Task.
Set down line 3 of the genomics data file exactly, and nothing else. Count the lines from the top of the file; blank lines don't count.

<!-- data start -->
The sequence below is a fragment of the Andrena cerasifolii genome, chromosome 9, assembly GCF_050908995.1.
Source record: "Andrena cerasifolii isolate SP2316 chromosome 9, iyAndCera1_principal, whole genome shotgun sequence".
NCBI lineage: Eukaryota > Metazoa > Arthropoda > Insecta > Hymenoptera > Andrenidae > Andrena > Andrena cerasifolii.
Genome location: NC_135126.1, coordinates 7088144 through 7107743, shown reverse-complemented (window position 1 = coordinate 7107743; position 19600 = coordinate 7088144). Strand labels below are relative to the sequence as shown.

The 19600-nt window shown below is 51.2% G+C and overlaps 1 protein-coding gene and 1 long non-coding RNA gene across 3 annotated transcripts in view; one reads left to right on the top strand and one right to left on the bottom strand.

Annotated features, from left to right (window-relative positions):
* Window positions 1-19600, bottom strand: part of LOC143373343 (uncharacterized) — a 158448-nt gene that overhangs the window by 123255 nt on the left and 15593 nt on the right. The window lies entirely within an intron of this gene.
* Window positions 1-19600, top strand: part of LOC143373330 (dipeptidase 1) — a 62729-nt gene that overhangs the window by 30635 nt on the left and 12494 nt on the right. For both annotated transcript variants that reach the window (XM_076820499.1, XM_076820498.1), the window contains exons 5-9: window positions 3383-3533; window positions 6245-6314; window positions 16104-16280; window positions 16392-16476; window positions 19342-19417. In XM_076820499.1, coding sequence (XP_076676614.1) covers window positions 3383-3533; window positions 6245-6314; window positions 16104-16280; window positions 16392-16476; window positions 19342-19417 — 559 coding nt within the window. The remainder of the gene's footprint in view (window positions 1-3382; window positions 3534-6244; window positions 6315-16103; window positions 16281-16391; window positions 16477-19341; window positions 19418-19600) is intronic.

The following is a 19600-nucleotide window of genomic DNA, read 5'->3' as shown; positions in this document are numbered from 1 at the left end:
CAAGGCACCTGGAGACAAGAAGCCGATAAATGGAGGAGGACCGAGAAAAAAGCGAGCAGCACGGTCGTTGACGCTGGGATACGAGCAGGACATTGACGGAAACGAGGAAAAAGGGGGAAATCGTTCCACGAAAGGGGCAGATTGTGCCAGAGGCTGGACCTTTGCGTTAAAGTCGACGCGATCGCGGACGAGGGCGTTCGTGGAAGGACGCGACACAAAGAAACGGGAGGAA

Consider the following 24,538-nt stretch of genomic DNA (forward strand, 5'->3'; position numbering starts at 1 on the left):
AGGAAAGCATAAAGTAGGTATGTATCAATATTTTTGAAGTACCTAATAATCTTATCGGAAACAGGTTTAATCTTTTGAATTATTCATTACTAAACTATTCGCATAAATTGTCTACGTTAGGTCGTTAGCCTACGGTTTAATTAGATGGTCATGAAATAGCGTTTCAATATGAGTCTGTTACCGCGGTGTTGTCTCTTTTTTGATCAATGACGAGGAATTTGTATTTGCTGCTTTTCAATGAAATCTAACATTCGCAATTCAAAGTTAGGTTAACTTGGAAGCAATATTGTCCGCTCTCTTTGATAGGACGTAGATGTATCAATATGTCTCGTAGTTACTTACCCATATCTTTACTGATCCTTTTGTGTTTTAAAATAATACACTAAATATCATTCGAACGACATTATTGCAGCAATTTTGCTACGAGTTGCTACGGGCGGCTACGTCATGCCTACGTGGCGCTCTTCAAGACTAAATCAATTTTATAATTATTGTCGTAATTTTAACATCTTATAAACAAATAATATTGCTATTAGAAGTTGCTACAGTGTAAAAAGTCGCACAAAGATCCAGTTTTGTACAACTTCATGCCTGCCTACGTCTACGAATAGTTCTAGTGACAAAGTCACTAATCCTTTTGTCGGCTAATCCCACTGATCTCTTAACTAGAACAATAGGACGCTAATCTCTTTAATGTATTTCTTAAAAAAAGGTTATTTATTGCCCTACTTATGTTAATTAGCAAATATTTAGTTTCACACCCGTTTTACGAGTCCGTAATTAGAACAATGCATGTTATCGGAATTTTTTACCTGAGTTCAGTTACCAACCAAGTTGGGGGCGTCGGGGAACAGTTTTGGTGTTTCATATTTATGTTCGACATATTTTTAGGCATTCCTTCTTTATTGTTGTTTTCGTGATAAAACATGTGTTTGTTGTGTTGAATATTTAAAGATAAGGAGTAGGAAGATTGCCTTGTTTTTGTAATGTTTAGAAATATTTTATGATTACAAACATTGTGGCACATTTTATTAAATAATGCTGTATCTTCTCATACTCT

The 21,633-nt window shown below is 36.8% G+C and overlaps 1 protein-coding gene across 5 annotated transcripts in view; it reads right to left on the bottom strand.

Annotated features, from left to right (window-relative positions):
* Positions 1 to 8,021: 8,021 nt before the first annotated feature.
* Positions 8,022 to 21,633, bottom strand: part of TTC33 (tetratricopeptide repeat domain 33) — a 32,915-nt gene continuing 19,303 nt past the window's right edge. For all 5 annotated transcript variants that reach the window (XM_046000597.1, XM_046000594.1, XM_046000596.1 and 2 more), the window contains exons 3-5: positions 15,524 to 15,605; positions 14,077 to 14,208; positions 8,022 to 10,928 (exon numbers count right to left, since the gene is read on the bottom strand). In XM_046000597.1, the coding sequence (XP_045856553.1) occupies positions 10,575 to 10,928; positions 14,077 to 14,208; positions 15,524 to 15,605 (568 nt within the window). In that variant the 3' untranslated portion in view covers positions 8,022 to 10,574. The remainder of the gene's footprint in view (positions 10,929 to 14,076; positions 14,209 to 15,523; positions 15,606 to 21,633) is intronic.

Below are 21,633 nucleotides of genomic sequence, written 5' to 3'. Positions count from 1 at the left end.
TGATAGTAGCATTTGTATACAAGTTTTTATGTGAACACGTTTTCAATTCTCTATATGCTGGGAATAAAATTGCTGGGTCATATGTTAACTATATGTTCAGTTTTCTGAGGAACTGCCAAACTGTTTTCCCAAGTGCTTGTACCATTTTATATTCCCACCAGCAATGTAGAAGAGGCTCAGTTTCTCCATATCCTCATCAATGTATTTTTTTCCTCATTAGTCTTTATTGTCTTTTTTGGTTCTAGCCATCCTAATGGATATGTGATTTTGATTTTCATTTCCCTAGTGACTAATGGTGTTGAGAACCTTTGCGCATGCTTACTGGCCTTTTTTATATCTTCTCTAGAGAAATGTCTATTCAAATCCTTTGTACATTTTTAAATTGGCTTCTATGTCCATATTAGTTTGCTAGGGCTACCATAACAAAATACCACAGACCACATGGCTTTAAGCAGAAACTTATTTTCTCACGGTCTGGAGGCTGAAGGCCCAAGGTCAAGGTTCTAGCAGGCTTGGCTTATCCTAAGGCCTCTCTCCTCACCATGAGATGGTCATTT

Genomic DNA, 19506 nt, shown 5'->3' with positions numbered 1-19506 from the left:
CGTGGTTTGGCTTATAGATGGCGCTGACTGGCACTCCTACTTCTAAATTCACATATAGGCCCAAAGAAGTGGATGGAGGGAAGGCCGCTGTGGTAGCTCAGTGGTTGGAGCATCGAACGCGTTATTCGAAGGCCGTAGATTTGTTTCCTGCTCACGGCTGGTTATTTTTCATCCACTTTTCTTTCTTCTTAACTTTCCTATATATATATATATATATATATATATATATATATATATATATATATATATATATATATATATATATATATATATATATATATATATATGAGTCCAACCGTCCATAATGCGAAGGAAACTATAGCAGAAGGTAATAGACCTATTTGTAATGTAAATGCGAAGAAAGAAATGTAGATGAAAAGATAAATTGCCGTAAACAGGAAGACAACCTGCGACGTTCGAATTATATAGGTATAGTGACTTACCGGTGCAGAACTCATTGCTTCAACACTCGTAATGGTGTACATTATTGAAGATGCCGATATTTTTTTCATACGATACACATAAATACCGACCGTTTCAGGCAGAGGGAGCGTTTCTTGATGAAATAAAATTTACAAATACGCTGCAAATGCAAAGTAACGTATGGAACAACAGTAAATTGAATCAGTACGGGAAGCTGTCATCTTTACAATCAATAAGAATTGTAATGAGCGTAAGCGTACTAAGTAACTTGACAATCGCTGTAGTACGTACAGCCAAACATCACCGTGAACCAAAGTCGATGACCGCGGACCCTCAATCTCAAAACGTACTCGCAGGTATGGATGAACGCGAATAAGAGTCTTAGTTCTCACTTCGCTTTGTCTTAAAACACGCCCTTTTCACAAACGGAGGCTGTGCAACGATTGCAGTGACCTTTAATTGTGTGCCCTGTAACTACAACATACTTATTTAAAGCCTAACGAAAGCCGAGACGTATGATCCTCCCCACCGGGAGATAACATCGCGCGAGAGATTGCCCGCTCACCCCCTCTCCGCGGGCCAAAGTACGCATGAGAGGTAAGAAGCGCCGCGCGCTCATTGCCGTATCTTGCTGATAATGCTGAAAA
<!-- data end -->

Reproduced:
NCBI lineage: Eukaryota > Metazoa > Arthropoda > Insecta > Hymenoptera > Andrenidae > Andrena > Andrena cerasifolii.